Two of Kaufman County’s own were providing medical care to orphans and vulnerable children in Asia. Many of the youth in the area’s children's homes/orphanages are stateless - they aren’t officially Thai and lack proper documentation that allow them access to the public health system. So, some Kaufman and Terrell doctors stepped in.
During their one week trip in July, Ben Brashear of Brashear Family Medical in Kaufman and Junior Osinde of Osinde Family Dentistry in Terrell visited seven youth homes/orphanages to treat over 200 kids.
Addressing problems from nutrition to emotional health, these doctors met both physical and intangible needs. “About 90 percent of the kids needed a more involved procedure than I was able to perform this time. I’m excited to recruit more help and return next year,” Osinde said.
In fact, at one of the youth homes, Brashear completed medical checks like blood pressure, physicals and took life-changing action. After a conversation caused him some concern, he performed a blood test with one of the dorm dads and found his sugar levels tested at 400. In the United States officials would hospitalize him. He has a family history of diabetes and wasn’t taking care of himself, so Brashear left him supplies to check his blood pressure and take care of himself for a year.
Through his gentle encouragement and honest conversation, Dr. Brashear helped the dorm dad connect some dots: if he didn’t take care of himself, even though he is super busy and might think he is neglecting one of the kids under his care, he would get much worse and possibly get so sick he couldn’t care for any of them nor himself. The dad continues to check his blood levels each day and follows up with the staff from one of the local orgs. His numbers have lowered as he continues to change his diet.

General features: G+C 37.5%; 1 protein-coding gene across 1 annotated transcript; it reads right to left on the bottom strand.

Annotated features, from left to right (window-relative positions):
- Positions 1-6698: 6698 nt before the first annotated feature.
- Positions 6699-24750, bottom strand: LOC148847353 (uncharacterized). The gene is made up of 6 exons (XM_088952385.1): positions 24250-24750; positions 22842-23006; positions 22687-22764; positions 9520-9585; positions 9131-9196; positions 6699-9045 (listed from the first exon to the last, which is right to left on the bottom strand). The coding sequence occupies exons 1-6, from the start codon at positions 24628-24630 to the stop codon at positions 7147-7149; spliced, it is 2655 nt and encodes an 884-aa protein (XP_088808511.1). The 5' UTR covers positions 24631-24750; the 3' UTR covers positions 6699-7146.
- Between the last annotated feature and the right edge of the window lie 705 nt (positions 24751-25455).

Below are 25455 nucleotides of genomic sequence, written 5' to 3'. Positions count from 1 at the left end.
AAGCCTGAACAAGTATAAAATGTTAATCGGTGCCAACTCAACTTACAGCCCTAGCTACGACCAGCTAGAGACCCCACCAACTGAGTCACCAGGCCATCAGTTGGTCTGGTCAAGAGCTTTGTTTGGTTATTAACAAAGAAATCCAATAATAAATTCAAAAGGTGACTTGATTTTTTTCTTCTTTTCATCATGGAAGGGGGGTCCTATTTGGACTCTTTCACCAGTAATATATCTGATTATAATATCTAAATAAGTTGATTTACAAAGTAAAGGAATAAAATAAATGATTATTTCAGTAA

One local relief worker recognized the benefits these doctors brought. Adam Griffith, director of Prosperous Youth Foundation, a Thai foundation, said, “I know it is a huge sacrifice to come. They have practices, staff to pay, insurance costs, things that don’t stop when they get on the plane - oh, and the cost of the plane ticket - but the impact they made in a short time was tangible. Each youth home leader quickly moved from confusion - you have doctors that are willing to come and treat our kids for free? - to sheer delight. The youth home staff work very hard to make sure the children God entrusted in their care have the best quality of life possible, but many factors here work against them. It was a lot of fun to be a part of this process and handle logistics for Ben and Junior.”
Griffith has been working in Thailand as a relief worker for six years with his wife, Kristy, who grew up in Mesquite.